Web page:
Dual Core or Not to Dual Core, That is the question

Discussion in 'CPU, Motherboards and Memory' started by JP4LSU, Jan 11, 2006.

  1. JP4LSU

    JP4LSU Geek Trainee

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    OK, I gotcha.
    Thanks for differentiating the pipes and buses.
     
  2. JP4LSU

    JP4LSU Geek Trainee

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    Do the Asus A8N SLI base, deluxe and premium have the same pipelines in them?
     
  3. Exfoliate

    Exfoliate Geek Trainee

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    Pipelines are only dependent on what card you get, not what motherboard. They all support PCIe 16x is that's what you mean. You won't notice any difference in graphical performance between anyone of those boards.
     
  4. JP4LSU

    JP4LSU Geek Trainee

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    I was assuming that was the case but wanted to make sure, since I have seen either the Deluxe or Premium described as x8 x8 in SLI mode and of course the A8N32 being described as full x16 x16.

    Since I won't be buying the A8N32, I wanted to make sure that my assumption was correct and that they ran at x8 x8 in SLI.

    Thanks Exfo, I have my list of parts almost complete and hopefully in the next week or two I will order it all. I will let you guys know what I'm getting soon, since many have influenced my decisions.
     
  5. Anti-Trend

    Anti-Trend Nonconformist Geek Staff Member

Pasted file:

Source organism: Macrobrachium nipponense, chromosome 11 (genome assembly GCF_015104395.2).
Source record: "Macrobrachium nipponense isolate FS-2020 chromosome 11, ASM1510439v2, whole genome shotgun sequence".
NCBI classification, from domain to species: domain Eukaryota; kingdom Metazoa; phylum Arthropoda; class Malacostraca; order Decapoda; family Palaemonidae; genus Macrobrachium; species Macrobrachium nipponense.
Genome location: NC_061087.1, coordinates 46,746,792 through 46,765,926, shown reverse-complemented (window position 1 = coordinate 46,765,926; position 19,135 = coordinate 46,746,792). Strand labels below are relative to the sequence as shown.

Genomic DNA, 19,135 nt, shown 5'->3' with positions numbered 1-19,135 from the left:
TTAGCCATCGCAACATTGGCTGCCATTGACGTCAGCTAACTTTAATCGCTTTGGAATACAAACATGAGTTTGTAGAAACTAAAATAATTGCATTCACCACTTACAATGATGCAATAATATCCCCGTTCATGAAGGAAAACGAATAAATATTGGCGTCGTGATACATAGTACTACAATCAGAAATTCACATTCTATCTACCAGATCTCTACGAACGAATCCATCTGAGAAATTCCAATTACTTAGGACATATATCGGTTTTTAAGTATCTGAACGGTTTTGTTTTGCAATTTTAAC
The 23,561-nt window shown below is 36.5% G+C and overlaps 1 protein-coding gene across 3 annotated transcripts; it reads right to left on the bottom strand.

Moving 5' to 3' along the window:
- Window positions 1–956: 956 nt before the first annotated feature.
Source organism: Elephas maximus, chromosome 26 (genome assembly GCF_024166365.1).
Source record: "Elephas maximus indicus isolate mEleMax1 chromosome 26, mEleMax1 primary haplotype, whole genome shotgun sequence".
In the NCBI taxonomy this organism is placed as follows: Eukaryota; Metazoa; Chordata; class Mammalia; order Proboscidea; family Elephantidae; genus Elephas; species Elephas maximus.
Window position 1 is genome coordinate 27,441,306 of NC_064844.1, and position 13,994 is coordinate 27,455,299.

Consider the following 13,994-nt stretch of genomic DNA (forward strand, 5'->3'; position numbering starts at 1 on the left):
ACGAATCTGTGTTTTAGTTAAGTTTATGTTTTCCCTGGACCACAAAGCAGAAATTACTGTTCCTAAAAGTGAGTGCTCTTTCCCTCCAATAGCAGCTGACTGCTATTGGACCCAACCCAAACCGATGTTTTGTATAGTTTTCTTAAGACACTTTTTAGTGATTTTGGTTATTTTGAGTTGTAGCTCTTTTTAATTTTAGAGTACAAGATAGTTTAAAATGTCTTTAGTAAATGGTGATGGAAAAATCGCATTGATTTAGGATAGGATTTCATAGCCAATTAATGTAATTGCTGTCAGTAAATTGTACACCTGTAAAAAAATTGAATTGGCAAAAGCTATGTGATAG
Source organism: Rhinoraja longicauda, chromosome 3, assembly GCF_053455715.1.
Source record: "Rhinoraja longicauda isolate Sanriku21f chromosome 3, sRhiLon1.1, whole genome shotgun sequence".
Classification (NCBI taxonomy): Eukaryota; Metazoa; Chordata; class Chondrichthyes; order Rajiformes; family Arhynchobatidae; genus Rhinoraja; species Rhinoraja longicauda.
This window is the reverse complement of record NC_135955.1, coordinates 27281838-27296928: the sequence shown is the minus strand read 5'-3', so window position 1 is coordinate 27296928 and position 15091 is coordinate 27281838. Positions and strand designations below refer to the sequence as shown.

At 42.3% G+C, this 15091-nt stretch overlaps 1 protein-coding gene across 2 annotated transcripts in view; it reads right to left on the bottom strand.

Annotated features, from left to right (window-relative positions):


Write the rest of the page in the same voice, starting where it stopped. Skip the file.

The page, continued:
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    I just worked on a client's system which was a dual-core rig, and from what I saw dual-core is no faster in Windows than a single core. Maybe Vista's SMP scalability will be an improvement?
     
  6. JP4LSU

    JP4LSU Geek Trainee

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    Anti,
    That's what I've been hearing also, on this board and elsewhere in reviews.
    I'm sure it is no better at gaming, but you would think it would be better in running multiple apps at once. Were you running multiple apps at once?

    Now if running just 1 app, I still would think a single core is as fast. I'm going to get a single core I believe (AMD +3800 S.D.).

    I don't do enough multi-app work at once to justify the $100+.
     
  7. Anti-Trend

    Anti-Trend Nonconformist Geek Staff Member

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    Yes, we ran multiple apps at once. Judging from the CPU usage graphs, it harkens back to Windows' problems with multithreading. I believe Linux would make good use of a dual-core, but if you are intending on using Windows it honestly does look like a waste of money for most people.
     
  8. Exfoliate

    Exfoliate Geek Trainee

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    No prob man, glad you've got things all sorted out. Keep us posted:)
     
  9. JP4LSU

    JP4LSU Geek Trainee

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    Anti-Trend,
    Of course you are an unbiased source, correct?:rolleyes:

    Just joking with you there. But that is very interesting, if that is the case. I think that has me leaning to the single core a lot more now.

    But like I said earlier, I really don't think I will be running much at one time. I may fool around in Photoshop more, now that I will have a faster system, but I don't think this would justify the high cost of a dual core.
     
  10. Exfoliate

    Exfoliate Geek Trainee

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    Yeah go single, can't beat the price of a 3800+, great chip that.
     
  11. Anti-Trend

    Anti-Trend Nonconformist Geek Staff Member

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    [ot]
    I've used Windows since Windows 1.0, of course I'm biased! I think Windows is a pile of crap. I converted to Linux recently and never looked back. But just because I prefer one OS over another doesn't mean I don't know Windows very well. On the contrary, the reason I don't like it is because I know it so well.[/ot]
     

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